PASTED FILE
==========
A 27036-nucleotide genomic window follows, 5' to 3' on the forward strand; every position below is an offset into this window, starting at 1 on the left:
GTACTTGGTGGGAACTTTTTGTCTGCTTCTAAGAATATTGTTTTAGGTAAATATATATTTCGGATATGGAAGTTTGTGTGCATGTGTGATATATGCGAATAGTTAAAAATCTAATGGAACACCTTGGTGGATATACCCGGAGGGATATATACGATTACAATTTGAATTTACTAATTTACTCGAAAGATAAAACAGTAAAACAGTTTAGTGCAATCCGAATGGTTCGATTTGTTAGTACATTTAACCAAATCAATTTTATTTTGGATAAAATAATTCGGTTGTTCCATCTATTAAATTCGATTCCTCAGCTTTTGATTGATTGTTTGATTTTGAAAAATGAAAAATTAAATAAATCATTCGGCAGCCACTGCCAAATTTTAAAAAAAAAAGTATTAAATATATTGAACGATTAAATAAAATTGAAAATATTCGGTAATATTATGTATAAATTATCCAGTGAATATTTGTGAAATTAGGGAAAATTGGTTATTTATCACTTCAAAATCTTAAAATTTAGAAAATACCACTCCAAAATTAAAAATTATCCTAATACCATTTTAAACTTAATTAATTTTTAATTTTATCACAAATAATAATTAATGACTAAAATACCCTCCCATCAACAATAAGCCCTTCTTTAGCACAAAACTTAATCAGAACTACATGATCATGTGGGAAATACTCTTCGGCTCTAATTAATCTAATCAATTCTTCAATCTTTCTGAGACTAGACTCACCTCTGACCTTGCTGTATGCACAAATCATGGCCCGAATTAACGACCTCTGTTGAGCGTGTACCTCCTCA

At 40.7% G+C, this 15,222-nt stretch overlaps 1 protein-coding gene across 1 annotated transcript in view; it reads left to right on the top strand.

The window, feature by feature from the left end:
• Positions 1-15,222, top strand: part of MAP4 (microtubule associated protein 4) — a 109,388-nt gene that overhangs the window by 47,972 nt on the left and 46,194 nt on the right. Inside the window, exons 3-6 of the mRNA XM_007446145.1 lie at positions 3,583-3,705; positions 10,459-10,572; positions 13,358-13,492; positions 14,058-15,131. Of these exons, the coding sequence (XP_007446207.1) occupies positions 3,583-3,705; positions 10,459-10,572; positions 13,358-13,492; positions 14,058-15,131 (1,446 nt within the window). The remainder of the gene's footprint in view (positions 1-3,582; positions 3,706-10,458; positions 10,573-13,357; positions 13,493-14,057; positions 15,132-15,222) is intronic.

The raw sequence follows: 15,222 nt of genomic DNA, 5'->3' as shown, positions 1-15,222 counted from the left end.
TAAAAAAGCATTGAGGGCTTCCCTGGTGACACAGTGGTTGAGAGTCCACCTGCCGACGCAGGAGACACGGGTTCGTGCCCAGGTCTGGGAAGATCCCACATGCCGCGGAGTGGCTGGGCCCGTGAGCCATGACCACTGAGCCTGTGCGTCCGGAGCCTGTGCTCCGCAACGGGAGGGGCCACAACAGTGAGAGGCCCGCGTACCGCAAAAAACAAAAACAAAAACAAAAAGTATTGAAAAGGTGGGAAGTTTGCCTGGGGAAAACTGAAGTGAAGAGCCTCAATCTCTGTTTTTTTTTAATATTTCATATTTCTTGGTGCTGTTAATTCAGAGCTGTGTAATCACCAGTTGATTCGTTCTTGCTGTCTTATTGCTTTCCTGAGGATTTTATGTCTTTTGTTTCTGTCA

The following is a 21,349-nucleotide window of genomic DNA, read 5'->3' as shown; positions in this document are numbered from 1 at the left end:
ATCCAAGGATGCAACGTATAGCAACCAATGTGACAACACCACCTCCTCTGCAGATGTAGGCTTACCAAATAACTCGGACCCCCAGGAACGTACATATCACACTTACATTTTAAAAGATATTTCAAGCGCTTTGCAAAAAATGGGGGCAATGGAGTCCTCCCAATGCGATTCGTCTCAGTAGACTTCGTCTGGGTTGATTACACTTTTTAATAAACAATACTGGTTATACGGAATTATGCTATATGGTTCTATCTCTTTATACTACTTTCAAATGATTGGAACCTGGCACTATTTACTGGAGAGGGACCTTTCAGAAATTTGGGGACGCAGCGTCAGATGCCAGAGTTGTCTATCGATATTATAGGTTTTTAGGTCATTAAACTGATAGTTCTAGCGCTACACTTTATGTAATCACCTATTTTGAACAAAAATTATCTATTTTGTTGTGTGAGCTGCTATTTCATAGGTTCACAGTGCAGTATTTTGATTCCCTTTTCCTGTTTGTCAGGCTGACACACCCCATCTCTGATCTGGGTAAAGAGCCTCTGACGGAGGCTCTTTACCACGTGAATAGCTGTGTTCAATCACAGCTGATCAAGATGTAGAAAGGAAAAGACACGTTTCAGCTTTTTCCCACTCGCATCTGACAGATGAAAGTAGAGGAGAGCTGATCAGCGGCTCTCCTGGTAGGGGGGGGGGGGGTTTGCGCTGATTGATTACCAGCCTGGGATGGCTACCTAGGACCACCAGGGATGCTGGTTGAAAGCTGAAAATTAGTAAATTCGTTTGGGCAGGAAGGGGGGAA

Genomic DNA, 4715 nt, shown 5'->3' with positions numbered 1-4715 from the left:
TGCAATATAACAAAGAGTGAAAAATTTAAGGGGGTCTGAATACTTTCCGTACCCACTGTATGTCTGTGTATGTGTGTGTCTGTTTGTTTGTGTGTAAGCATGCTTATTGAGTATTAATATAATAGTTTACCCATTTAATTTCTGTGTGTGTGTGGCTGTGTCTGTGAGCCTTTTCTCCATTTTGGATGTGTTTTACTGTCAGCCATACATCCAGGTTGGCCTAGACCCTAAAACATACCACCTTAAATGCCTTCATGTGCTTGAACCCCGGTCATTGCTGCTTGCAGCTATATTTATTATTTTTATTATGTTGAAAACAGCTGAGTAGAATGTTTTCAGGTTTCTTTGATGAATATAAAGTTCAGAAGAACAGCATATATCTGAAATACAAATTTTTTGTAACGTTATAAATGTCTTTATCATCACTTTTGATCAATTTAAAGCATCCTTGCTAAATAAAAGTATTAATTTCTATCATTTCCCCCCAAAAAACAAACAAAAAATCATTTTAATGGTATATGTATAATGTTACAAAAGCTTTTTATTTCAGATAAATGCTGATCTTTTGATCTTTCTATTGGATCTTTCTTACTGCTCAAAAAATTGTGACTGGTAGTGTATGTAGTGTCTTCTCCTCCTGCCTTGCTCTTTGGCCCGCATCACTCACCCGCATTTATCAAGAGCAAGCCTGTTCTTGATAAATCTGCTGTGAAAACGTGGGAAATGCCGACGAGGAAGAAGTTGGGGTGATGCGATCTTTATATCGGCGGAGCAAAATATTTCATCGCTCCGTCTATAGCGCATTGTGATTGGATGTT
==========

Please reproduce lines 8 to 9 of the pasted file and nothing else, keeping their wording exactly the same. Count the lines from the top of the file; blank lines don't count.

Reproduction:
The following is a 21,349-nucleotide window of genomic DNA, read 5'->3' as shown; positions in this document are numbered from 1 at the left end:
ATCCAAGGATGCAACGTATAGCAACCAATGTGACAACACCACCTCCTCTGCAGATGTAGGCTTACCAAATAACTCGGACCCCCAGGAACGTACATATCACACTTACATTTTAAAAGATATTTCAAGCGCTTTGCAAAAAATGGGGGCAATGGAGTCCTCCCAATGCGATTCGTCTCAGTAGACTTCGTCTGGGTTGATTACACTTTTTAATAAACAATACTGGTTATACGGAATTATGCTATATGGTTCTATCTCTTTATACTACTTTCAAATGATTGGAACCTGGCACTATTTACTGGAGAGGGACCTTTCAGAAATTTGGGGACGCAGCGTCAGATGCCAGAGTTGTCTATCGATATTATAGGTTTTTAGGTCATTAAACTGATAGTTCTAGCGCTACACTTTATGTAATCACCTATTTTGAACAAAAATTATCTATTTTGTTGTGTGAGCTGCTATTTCATAGGTTCACAGTGCAGTATTTTGATTCCCTTTTCCTGTTTGTCAGGCTGACACACCCCATCTCTGATCTGGGTAAAGAGCCTCTGACGGAGGCTCTTTACCACGTGAATAGCTGTGTTCAATCACAGCTGATCAAGATGTAGAAAGGAAAAGACACGTTTCAGCTTTTTCCCACTCGCATCTGACAGATGAAAGTAGAGGAGAGCTGATCAGCGGCTCTCCTGGTAGGGGGGGGGGGGGTTTGCGCTGATTGATTACCAGCCTGGGATGGCTACCTAGGACCACCAGGGATGCTGGTTGAAAGCTGAAAATTAGTAAATTCGTTTGGGCAGGAAGGGGGGAA